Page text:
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Lawsuit Challenges Constitutionality of Arkansas Ag-Gag Law

June 25, 2019 Updated: August 20, 2023
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Lawsuit Challenges Constitutionality of Arkansas Ag-Gag Law

Advocates for animals, free speech and the environment take on secrecy at factory farms following victories in Utah, Idaho, Wyoming and Iowa.

LITTLE ROCK, Ark. – The Animal Legal Defense Fund, Animal Equality, the Center for Biological Diversity and Food Chain Workers Alliance filed a lawsuit today in the U.S. District Court for the Eastern District of Arkansas challenging the constitutionality of the state’s Ag-Gag law, a law that prohibits undercover investigations that expose abuses at factory farms and other businesses throughout the state.

The plaintiffs are represented by the Public Justice Food Project and in-house attorneys for the organizations bringing the lawsuit.

Arkansas’ Ag-Gag law is far-reaching. Not only does the law allow agricultural businesses to sue whistleblowers who expose the cruel conditions animals endure in factory farms, the law also bans undercover investigations of virtually all private entities, including nursing homes and daycare centers. Whistleblowers could be liable for tens of thousands of dollars just for exposing the truth.

This is the eighth lawsuit challenging state Ag-Gag laws. Earlier lawsuits have resulted in courts striking down similar laws in Idaho, Utah, Wyoming and Iowa. Litigation remains ongoing in North Carolina, Kansas and Iowa, where state lawmakers recently passed a second Ag-Gag law after the first was struck down.

Today’s challenge is the first Ag-Gag case in which private entities are the defendants. One of the defendants is DeAnn Vaught, the lawmaker who sponsored the law. Arkansas legislators explained they hoped to prevent judicial review of the law by exclusively providing companies the right to enforce the law’s civil penalties.

Through this lawsuit, the public interest group plaintiffs seek a declaratory judgment that Arkansas’ Ag-Gag law is an unconstitutional restriction on free speech. They also seek to enjoin the defendants from using the law against the groups were they to investigate the defendants’ factory farms.

“Undercover investigations are a valuable tool in exposing the cruel conditions for animals in factory farms — and federal courts have already ruled they are protected under the First Amendment,” says Animal Legal Defense Fund Executive Director Stephen Wells. “Transparency is critical for protecting animals, workers, food safety and the environment. Moreover, it’s a waste of public money for states to pass and defend these laws.”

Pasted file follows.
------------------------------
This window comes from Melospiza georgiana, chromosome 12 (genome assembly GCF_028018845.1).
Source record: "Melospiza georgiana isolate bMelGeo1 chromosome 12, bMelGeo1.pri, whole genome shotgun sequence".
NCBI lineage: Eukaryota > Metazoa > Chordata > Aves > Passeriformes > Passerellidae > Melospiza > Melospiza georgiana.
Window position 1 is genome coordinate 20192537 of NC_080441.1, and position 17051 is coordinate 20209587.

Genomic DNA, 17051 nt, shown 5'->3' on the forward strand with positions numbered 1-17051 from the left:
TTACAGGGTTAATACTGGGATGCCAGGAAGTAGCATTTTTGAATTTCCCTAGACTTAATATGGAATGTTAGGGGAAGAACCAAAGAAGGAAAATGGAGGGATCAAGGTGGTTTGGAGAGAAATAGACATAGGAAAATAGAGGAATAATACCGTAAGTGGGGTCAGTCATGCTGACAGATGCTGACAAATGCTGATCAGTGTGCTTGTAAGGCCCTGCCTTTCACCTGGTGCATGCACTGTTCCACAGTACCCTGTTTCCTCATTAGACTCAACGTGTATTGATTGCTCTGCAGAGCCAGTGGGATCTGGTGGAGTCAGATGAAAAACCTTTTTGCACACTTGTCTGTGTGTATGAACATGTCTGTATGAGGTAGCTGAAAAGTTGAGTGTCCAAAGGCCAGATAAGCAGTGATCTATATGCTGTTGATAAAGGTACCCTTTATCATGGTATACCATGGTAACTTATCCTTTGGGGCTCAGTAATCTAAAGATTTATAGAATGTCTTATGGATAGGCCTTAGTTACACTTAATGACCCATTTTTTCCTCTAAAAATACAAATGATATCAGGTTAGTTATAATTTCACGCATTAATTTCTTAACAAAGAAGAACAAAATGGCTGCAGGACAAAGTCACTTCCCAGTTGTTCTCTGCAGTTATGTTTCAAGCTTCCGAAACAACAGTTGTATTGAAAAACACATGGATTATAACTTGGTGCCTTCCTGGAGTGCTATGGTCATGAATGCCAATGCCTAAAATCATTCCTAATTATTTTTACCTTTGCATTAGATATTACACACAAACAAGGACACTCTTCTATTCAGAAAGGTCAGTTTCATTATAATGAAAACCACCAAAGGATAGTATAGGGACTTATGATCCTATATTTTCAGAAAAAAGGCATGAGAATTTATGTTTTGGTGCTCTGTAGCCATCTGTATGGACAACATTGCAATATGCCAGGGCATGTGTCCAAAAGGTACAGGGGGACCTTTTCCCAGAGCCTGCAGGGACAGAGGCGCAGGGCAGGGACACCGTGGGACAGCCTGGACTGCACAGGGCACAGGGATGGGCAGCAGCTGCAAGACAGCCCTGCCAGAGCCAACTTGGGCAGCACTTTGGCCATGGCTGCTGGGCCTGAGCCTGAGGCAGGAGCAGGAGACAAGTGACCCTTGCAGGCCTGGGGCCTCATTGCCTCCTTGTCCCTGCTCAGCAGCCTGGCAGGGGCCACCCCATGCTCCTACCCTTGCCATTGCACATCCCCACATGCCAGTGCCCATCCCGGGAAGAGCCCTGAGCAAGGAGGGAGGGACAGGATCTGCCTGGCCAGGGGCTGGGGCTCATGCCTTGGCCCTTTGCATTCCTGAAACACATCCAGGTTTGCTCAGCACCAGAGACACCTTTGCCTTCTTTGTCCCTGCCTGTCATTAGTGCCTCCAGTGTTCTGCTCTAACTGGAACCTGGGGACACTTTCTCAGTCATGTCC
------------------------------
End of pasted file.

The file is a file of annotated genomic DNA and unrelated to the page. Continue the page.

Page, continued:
“Having seen our success in continually striking down these laws that criminalize or inhibit undercover investigations at factory farms and other facilities, Arkansas drafted this law with the goal of preventing courts from stopping the state’s unconstitutional conduct and thereby expand their unlawful chill on free speech,” said Public Justice Food Project Senior Attorney David Muraskin. “The First Amendment is still on our side, and we expect this law to fall as well.”

“We believe undercover investigations are one of the most powerful and compelling means of shining light into the suffering of animals inside factory farms and slaughterhouses,” said Cailen LaBarge, General Counsel for Animal Equality. “But this isn’t only about animal protection – Arkansas’ Ag-Gag law imposes critical and unlawful free speech constraints that all Americans should be concerned about.”

The ability to investigate, document and publicize corporate agriculture’s abuses is imperative to the well-being of workers and animals across the nation, and to public health and safety. Factory farms want to keep their cruel practices hidden from the public. But the public deserves the truth about the billions of animals suffering on industrial farms, including the working conditions that produce lifelong crippling injuries, and the environmental pollution that is endangering species and degrading air and water quality.

Undercover investigations have revealed severe animal abuse on factory farms — animals subjected to horrific violence, psychological and mental anguish, and painful, tortuous deaths. These investigations have exposed standard industry practices like line speeds that move so fast workers are splashed with contaminants and regularly develop repetitive stress injuries. The investigations have also revealed the confinement of pregnant and nursing pigs in crates too small for them to turn around, the removal of horns and tails from animals without anesthesia, and sick and downed cows dragged on the ground before they are slaughtered for lunchmeat.

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